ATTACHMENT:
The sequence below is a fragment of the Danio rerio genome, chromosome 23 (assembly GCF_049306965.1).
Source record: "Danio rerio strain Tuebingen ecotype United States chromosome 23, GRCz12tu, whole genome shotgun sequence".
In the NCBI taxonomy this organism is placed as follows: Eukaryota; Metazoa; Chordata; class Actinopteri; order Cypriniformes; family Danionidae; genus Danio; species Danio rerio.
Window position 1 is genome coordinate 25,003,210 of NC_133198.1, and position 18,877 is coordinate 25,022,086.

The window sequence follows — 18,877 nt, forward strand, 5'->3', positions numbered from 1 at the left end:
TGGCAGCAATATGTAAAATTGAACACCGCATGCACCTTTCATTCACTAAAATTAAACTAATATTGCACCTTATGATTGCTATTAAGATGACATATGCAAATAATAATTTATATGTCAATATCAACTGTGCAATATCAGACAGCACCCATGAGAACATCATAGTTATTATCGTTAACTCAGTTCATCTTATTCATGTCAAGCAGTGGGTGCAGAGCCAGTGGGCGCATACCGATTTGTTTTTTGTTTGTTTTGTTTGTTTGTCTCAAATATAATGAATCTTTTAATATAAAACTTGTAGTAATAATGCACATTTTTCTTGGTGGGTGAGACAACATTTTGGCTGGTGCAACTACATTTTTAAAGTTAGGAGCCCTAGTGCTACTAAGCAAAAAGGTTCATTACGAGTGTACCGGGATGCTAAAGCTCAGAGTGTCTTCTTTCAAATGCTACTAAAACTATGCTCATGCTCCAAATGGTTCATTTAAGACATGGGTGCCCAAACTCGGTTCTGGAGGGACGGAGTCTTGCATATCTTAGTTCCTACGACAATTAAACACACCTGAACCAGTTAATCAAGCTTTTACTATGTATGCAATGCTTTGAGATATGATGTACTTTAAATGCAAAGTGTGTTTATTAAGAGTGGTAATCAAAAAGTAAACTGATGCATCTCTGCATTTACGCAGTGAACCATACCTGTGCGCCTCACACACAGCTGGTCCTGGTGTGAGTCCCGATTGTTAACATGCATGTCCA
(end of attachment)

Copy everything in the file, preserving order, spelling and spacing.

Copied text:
The sequence below is a fragment of the Danio rerio genome, chromosome 23 (assembly GCF_049306965.1).
Source record: "Danio rerio strain Tuebingen ecotype United States chromosome 23, GRCz12tu, whole genome shotgun sequence".
In the NCBI taxonomy this organism is placed as follows: Eukaryota; Metazoa; Chordata; class Actinopteri; order Cypriniformes; family Danionidae; genus Danio; species Danio rerio.
Window position 1 is genome coordinate 25,003,210 of NC_133198.1, and position 18,877 is coordinate 25,022,086.

The window sequence follows — 18,877 nt, forward strand, 5'->3', positions numbered from 1 at the left end:
TGGCAGCAATATGTAAAATTGAACACCGCATGCACCTTTCATTCACTAAAATTAAACTAATATTGCACCTTATGATTGCTATTAAGATGACATATGCAAATAATAATTTATATGTCAATATCAACTGTGCAATATCAGACAGCACCCATGAGAACATCATAGTTATTATCGTTAACTCAGTTCATCTTATTCATGTCAAGCAGTGGGTGCAGAGCCAGTGGGCGCATACCGATTTGTTTTTTGTTTGTTTTGTTTGTTTGTCTCAAATATAATGAATCTTTTAATATAAAACTTGTAGTAATAATGCACATTTTTCTTGGTGGGTGAGACAACATTTTGGCTGGTGCAACTACATTTTTAAAGTTAGGAGCCCTAGTGCTACTAAGCAAAAAGGTTCATTACGAGTGTACCGGGATGCTAAAGCTCAGAGTGTCTTCTTTCAAATGCTACTAAAACTATGCTCATGCTCCAAATGGTTCATTTAAGACATGGGTGCCCAAACTCGGTTCTGGAGGGACGGAGTCTTGCATATCTTAGTTCCTACGACAATTAAACACACCTGAACCAGTTAATCAAGCTTTTACTATGTATGCAATGCTTTGAGATATGATGTACTTTAAATGCAAAGTGTGTTTATTAAGAGTGGTAATCAAAAAGTAAACTGATGCATCTCTGCATTTACGCAGTGAACCATACCTGTGCGCCTCACACACAGCTGGTCCTGGTGTGAGTCCCGATTGTTAACATGCATGTCCA